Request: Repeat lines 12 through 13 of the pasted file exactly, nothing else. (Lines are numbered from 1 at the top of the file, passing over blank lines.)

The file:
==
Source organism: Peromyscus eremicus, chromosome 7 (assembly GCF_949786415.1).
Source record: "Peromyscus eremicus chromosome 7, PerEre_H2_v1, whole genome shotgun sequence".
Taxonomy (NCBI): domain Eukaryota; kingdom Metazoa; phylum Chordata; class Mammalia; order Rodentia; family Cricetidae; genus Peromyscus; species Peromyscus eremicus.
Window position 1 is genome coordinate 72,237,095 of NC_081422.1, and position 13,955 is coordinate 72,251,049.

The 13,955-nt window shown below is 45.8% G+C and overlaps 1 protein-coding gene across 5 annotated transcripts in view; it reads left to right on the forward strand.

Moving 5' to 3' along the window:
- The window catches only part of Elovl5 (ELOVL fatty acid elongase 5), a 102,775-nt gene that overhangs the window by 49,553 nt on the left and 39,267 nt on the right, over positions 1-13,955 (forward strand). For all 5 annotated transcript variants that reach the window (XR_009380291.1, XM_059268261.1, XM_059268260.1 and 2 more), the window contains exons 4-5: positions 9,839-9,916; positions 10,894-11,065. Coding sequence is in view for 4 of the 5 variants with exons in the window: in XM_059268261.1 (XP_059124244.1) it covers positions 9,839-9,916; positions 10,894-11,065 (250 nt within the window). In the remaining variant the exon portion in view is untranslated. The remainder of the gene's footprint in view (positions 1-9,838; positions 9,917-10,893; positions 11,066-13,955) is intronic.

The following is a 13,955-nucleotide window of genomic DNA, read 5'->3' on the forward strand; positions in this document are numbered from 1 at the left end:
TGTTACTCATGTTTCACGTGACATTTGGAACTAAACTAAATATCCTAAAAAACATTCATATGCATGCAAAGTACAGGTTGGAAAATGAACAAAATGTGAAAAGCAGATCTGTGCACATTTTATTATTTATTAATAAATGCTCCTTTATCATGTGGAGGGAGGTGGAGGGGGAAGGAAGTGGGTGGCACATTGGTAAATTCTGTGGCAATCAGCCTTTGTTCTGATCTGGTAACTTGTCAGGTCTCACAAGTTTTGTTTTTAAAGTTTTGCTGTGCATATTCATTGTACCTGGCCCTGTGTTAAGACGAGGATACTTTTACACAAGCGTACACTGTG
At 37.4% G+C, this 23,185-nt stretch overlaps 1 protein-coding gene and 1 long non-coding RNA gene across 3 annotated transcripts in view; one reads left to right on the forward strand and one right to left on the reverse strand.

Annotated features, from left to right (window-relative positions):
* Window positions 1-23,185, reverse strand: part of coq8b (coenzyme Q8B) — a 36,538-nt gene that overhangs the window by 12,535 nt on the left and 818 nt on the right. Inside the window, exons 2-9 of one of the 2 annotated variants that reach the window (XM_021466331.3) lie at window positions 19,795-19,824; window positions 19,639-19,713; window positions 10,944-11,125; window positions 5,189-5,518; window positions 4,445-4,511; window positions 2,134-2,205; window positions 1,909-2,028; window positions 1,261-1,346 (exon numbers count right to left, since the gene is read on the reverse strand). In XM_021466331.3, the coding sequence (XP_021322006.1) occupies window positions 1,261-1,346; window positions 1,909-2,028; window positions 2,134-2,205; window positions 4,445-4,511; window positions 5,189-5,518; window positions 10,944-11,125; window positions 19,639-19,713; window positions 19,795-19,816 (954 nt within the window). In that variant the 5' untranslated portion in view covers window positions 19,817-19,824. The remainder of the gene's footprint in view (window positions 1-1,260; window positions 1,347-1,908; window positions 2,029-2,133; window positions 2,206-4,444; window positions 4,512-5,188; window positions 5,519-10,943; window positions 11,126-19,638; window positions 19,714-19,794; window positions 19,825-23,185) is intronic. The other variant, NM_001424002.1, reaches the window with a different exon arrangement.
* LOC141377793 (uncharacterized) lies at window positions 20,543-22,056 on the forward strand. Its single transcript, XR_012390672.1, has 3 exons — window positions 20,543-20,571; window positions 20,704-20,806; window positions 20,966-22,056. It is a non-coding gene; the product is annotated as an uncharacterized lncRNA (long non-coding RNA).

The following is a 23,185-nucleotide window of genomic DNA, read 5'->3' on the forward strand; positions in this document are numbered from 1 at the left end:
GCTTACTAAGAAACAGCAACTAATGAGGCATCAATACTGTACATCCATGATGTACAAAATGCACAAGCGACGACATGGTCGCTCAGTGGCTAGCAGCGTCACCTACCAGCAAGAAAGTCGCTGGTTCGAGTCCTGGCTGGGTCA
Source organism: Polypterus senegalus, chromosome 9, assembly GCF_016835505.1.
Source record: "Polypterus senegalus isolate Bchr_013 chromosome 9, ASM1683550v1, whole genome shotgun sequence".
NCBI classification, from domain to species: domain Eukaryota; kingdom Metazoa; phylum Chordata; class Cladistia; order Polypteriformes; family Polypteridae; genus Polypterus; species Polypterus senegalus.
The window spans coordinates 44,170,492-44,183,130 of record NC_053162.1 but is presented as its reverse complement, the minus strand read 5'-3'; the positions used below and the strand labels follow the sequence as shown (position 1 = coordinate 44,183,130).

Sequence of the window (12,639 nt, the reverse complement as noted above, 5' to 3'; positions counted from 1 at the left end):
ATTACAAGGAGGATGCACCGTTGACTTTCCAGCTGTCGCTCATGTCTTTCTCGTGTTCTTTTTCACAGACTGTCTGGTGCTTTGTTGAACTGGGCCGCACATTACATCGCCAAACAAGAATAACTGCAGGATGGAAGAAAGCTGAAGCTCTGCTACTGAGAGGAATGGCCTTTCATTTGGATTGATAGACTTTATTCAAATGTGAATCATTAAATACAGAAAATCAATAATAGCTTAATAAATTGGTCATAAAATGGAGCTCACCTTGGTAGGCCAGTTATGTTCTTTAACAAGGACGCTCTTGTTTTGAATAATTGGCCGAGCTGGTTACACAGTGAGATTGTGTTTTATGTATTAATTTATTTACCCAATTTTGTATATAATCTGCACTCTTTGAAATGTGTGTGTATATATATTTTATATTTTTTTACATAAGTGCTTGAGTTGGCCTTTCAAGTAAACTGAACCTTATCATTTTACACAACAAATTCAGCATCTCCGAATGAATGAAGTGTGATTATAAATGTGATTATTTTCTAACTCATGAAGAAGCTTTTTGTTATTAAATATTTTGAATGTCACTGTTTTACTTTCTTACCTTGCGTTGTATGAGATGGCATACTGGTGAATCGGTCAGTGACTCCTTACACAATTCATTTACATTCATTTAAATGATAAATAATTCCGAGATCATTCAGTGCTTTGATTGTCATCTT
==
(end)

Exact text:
* Window positions 1-23,185, reverse strand: part of coq8b (coenzyme Q8B) — a 36,538-nt gene that overhangs the window by 12,535 nt on the left and 818 nt on the right. Inside the window, exons 2-9 of one of the 2 annotated variants that reach the window (XM_021466331.3) lie at window positions 19,795-19,824; window positions 19,639-19,713; window positions 10,944-11,125; window positions 5,189-5,518; window positions 4,445-4,511; window positions 2,134-2,205; window positions 1,909-2,028; window positions 1,261-1,346 (exon numbers count right to left, since the gene is read on the reverse strand). In XM_021466331.3, the coding sequence (XP_021322006.1) occupies window positions 1,261-1,346; window positions 1,909-2,028; window positions 2,134-2,205; window positions 4,445-4,511; window positions 5,189-5,518; window positions 10,944-11,125; window positions 19,639-19,713; window positions 19,795-19,816 (954 nt within the window). In that variant the 5' untranslated portion in view covers window positions 19,817-19,824. The remainder of the gene's footprint in view (window positions 1-1,260; window positions 1,347-1,908; window positions 2,029-2,133; window positions 2,206-4,444; window positions 4,512-5,188; window positions 5,519-10,943; window positions 11,126-19,638; window positions 19,714-19,794; window positions 19,825-23,185) is intronic. The other variant, NM_001424002.1, reaches the window with a different exon arrangement.
* LOC141377793 (uncharacterized) lies at window positions 20,543-22,056 on the forward strand. Its single transcript, XR_012390672.1, has 3 exons — window positions 20,543-20,571; window positions 20,704-20,806; window positions 20,966-22,056. It is a non-coding gene; the product is annotated as an uncharacterized lncRNA (long non-coding RNA).